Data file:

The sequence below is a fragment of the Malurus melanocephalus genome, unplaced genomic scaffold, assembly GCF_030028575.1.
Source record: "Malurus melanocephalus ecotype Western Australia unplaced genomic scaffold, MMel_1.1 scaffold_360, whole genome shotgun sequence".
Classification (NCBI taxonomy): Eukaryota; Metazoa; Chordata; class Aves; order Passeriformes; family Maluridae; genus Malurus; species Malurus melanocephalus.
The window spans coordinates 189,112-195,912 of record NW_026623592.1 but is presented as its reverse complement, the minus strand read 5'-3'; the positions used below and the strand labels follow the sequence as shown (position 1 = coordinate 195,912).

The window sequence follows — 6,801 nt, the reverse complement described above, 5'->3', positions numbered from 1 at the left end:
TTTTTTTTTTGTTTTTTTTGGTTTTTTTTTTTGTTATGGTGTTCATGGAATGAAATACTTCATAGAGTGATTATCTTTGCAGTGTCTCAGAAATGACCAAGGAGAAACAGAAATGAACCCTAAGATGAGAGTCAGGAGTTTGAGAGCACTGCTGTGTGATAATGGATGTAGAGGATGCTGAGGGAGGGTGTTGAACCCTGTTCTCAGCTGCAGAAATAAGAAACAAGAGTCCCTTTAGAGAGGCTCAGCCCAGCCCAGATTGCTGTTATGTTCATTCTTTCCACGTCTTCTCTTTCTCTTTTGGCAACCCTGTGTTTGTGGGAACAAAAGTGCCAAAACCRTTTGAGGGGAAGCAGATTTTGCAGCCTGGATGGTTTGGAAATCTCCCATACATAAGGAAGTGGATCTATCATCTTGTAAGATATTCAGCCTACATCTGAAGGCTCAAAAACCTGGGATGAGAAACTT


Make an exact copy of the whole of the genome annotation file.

The sequence below is a fragment of the Malurus melanocephalus genome, unplaced genomic scaffold, assembly GCF_030028575.1.
Source record: "Malurus melanocephalus ecotype Western Australia unplaced genomic scaffold, MMel_1.1 scaffold_360, whole genome shotgun sequence".
Classification (NCBI taxonomy): Eukaryota; Metazoa; Chordata; class Aves; order Passeriformes; family Maluridae; genus Malurus; species Malurus melanocephalus.
The window spans coordinates 189,112-195,912 of record NW_026623592.1 but is presented as its reverse complement, the minus strand read 5'-3'; the positions used below and the strand labels follow the sequence as shown (position 1 = coordinate 195,912).

The window sequence follows — 6,801 nt, the reverse complement described above, 5'->3', positions numbered from 1 at the left end:
TTTTTTTTTTGTTTTTTTTGGTTTTTTTTTTTGTTATGGTGTTCATGGAATGAAATACTTCATAGAGTGATTATCTTTGCAGTGTCTCAGAAATGACCAAGGAGAAACAGAAATGAACCCTAAGATGAGAGTCAGGAGTTTGAGAGCACTGCTGTGTGATAATGGATGTAGAGGATGCTGAGGGAGGGTGTTGAACCCTGTTCTCAGCTGCAGAAATAAGAAACAAGAGTCCCTTTAGAGAGGCTCAGCCCAGCCCAGATTGCTGTTATGTTCATTCTTTCCACGTCTTCTCTTTCTCTTTTGGCAACCCTGTGTTTGTGGGAACAAAAGTGCCAAAACCRTTTGAGGGGAAGCAGATTTTGCAGCCTGGATGGTTTGGAAATCTCCCATACATAAGGAAGTGGATCTATCATCTTGTAAGATATTCAGCCTACATCTGAAGGCTCAAAAACCTGGGATGAGAAACTT